Smart Knowledge Management

How Can Plants Capture Tacit Knowledge

Andreas Eschbach, CEO and Founder

Who holds critical knowledge in your organization—and what happens if they leave? As experienced workers retire or move on, they take important institutional knowledge with them. Without a concrete plan for capturing, preserving and disseminating that knowledge, much of it could be lost forever.

Safe and efficient running of plant processes depends not only on documented procedures and explicit training, but also on the tacit knowledge gained from experience on the job. A smart knowledge management system can capture both kinds of knowledge and make it usable for workers.

Explicit, Implicit and Tacit Knowledge: What’s the Big Idea?

In a complex environment such as a process manufacturing plant, workers need both explicit and implicit knowledge to do their jobs well.

  • When workers start a job, they are provided with explicit knowledge in the form of easily documented processes and manuals, which guide most of their daily activities.
  • With training and experience, workers develop the implicit knowledge to help them get things done. Implicit knowledge is what lets us get through our days without checking a guidebook for every task or decision.
  • A lot of implicit knowledge is tacit knowledge—in other words, knowledge and skills gained solely through hands-on experience or socialization and not formally documented.

Long-time employees in process plants often hold tacit knowledge that keeps plants running smoothly and enables better troubleshooting and decision-making. For example, a production staff may observe unusual, wetter conditions and can remember times when it exhibited a particular behavior and what worked to resolve the problem.

Where is knowledge held in your plant?
Where is knowledge held in your plant?

Where is knowledge held in your plant? Explicit knowledge—such as training materials, standard operating procedures (SOPs) and documented data—is objective, reusable and fairly easy to collect. Tacit knowledge, gained through hands-on experience or socialization, is the deeper knowledge that guides much of the daily activities and decisions in the plant.

Capturing Tacit Knowledge with AI

With an experienced workforce, transfer of tacit knowledge usually happens organically: “Hey, Bob, what do you think about these numbers?” “Mary, can I get your advice on this formula?” But what happens when Bob and Mary leave? Where will new workers go to find answers to questions that aren’t spelled out in the manual?

A lot of critical insights are hidden in documents such as shift handover logs, emails, equipment inspection notes, and ad hoc communication between employees. They can be preserved through a centralized digital Plant Process Management (PPM) system.

But collecting data is only step one in an effective knowledge management solution. Employees also need to be able to extract it on demand. This is especially important when something unexpected happens, such as an equipment failure or an unexplained product quality problem. Most issues have precedents that can be used to guide effective responses. However, sifting through shift logs and historical data can be extremely time-consuming—especially if you’re not sure what you’re looking for.

This is where AI tools like Natural Language Processing (NLP) can help. NLP is a form of AI that allows people to query a system using plain human language (e.g., “When was the last time Mixer A experienced overheating?”). A Smart Search system powered by NLP can understand the questions people ask and return the answers that are most relevant and useful. This saves significant time over traditional keyword-based search engines, which may require the user to sort through a large number of results to find relevant information. With AI, a Smart Search system can exclude irrelevant results and put the most relevant ones at the top of the search.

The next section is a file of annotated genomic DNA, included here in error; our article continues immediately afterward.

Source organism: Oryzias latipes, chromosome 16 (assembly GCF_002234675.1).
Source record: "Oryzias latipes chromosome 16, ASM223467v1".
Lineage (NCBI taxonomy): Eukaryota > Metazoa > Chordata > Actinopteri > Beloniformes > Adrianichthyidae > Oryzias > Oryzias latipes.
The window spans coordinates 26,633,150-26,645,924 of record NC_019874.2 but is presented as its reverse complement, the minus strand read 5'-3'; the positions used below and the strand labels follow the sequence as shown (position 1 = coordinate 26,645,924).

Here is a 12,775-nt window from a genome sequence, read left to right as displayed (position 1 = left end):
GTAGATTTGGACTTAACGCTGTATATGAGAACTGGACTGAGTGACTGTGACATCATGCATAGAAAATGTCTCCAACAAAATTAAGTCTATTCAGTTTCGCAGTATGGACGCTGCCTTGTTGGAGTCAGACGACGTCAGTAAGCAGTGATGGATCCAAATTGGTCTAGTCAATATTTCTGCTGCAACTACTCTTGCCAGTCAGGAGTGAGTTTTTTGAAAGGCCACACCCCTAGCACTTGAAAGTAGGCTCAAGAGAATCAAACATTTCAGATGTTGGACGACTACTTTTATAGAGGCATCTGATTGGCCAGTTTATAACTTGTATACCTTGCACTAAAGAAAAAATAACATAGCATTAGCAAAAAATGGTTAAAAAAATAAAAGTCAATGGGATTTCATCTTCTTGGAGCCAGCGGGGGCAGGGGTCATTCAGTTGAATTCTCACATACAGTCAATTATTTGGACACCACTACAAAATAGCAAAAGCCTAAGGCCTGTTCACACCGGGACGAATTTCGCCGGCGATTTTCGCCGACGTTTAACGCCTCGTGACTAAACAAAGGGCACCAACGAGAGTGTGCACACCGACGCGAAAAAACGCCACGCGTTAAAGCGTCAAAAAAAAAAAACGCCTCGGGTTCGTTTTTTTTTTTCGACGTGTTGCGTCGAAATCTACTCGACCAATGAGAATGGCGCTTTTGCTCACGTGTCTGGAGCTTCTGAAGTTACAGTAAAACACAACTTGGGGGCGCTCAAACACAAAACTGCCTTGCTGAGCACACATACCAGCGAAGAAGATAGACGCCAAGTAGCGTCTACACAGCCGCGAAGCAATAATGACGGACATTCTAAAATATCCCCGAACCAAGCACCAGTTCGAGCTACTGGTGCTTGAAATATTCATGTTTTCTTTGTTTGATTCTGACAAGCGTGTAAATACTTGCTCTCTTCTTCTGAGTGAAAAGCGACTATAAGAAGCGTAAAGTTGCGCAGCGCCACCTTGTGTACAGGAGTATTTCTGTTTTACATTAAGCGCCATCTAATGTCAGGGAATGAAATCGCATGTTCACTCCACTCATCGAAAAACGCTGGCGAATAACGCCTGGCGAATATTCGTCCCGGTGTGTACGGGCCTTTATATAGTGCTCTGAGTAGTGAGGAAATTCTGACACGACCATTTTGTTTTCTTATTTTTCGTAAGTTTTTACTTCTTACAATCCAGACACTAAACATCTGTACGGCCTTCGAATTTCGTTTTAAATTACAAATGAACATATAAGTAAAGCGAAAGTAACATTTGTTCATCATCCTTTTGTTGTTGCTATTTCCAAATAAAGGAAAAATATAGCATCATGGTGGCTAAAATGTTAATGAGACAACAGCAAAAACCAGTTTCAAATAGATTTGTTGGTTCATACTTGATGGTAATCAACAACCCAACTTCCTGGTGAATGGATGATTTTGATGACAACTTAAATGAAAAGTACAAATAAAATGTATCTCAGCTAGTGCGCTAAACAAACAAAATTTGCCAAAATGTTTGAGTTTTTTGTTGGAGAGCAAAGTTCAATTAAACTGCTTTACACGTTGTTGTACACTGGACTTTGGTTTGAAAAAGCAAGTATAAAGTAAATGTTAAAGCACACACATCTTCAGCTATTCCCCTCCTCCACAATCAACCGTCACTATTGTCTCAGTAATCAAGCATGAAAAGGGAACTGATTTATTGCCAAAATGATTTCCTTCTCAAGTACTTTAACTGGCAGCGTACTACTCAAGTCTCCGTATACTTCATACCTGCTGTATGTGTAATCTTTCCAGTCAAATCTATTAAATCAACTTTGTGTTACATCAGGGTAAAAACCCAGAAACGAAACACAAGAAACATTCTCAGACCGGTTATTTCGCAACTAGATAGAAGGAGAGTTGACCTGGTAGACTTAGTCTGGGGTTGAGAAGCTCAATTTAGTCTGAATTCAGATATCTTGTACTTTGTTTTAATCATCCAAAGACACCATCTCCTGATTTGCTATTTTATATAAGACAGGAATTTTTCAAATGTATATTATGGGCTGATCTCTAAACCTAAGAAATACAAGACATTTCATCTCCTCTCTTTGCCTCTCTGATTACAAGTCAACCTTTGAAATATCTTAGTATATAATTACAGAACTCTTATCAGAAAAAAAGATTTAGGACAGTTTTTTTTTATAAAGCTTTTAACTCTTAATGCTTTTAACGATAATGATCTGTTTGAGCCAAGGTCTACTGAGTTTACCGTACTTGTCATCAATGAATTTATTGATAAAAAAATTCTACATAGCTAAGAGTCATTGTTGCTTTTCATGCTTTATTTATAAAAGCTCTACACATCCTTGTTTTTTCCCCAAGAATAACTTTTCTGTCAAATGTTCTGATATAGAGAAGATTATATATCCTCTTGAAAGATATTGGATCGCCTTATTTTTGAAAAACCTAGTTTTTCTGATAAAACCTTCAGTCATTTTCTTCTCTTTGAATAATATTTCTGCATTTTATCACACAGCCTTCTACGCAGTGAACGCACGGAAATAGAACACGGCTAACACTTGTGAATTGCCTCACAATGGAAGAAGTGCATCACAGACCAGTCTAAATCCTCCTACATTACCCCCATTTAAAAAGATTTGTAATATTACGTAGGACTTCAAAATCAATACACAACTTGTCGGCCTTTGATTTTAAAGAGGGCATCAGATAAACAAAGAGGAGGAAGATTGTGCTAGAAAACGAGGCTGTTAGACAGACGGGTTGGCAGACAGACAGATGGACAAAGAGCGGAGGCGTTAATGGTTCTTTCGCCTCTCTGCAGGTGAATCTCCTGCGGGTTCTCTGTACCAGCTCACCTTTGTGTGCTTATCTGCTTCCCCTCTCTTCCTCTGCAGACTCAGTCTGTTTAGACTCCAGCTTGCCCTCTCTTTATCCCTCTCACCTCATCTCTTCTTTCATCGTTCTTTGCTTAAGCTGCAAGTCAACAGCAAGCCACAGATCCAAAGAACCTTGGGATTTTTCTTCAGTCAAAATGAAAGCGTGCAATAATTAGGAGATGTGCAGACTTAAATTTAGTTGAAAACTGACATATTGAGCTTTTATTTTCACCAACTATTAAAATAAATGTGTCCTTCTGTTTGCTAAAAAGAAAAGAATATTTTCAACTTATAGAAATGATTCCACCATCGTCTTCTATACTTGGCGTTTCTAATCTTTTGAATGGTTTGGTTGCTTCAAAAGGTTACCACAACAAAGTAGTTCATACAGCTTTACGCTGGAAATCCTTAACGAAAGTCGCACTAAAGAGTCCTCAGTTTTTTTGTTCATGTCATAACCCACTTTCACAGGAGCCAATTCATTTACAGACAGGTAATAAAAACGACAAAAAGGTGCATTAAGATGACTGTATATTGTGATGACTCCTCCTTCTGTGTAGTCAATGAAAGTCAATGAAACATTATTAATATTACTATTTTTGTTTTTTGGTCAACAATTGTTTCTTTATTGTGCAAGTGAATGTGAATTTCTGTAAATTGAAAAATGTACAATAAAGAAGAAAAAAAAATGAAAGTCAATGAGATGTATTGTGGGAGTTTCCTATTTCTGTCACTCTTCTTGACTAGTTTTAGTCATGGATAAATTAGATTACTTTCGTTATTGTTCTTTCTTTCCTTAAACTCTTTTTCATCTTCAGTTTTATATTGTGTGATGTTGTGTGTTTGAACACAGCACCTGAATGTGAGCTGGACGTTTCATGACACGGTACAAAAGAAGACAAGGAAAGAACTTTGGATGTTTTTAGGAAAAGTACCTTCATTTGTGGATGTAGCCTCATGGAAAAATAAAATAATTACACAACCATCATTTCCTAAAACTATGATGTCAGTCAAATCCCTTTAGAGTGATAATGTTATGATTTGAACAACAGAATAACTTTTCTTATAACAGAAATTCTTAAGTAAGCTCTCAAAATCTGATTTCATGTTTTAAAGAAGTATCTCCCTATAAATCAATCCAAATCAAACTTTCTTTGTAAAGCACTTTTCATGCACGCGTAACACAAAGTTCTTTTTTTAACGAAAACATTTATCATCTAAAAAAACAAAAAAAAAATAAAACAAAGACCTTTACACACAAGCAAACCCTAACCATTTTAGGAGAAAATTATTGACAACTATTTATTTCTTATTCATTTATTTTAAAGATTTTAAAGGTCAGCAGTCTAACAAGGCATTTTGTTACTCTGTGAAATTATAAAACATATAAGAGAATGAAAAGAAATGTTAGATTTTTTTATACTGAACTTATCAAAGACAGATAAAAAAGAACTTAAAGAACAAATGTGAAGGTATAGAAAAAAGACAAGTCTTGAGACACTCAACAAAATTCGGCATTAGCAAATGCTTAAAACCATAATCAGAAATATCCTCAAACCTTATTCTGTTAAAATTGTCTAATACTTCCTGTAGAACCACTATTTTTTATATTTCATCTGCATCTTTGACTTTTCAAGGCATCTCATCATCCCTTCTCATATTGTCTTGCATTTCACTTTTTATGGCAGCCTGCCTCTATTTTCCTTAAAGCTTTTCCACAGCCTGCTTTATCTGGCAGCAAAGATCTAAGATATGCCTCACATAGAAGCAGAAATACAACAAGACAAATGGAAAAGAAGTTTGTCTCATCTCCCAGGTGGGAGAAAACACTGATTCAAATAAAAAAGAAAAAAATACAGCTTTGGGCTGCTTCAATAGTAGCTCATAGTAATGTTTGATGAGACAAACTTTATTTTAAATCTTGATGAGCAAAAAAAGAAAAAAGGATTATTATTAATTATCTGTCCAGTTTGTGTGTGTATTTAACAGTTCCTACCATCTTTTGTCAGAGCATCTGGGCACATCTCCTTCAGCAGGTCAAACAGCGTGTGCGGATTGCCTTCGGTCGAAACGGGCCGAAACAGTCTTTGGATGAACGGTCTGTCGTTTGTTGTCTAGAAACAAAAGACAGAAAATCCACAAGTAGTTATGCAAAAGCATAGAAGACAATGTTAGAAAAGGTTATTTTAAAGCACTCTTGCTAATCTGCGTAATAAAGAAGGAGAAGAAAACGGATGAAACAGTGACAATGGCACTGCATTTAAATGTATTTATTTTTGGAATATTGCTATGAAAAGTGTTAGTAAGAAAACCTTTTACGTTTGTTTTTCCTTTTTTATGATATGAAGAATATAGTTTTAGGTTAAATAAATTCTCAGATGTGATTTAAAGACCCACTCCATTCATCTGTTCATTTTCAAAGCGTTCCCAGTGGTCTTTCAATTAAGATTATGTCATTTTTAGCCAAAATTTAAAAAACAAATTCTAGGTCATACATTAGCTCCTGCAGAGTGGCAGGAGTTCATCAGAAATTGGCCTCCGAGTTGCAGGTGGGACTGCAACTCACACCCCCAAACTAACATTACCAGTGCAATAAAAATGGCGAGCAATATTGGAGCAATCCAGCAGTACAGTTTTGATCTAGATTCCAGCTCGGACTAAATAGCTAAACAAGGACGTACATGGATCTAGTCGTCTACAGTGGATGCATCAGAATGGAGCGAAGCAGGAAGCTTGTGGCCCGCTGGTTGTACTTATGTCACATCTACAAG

AI-powered search systems may even be able to synthesize and summarize information from multiple sources to answer the question directly. The ability to synthesize information from historical logs could lead to Solution Suggestion systems to power better problem solving. Similar to online product recommendation systems, these systems will rank optimal solution strategies based on similar scenarios and their resolutions found in logbooks. This will vastly reduce troubleshooting time by pointing employees to the solutions that have worked in the past.

Preserving Institutional Knowledge

Creating a centralized knowledge management system capable of capturing tacit knowledge will be increasingly important in the future. Many plants are facing a loss of institutional knowledge as long-time employees retire or leave the industry. It takes up to five years for new employees to get fully up to speed with both formal processes and procedures and informal knowledge held within the history of the plant and their team. At the same time, trends in automation mean that there are fewer people within the plant to hold this tacit knowledge. That makes it vitally important to capture the knowledge of today’s workforce and make it easily available for future employees.

Now is the time for plants to be addressing the knowledge problem. Smart Search, Solution Suggestion and other forms of AI assistance will help tomorrow’s workforce get up to speed quickly and optimize both plant performance and their own.

Learn more about how AI and Natural Language Processing are transforming plant process management.

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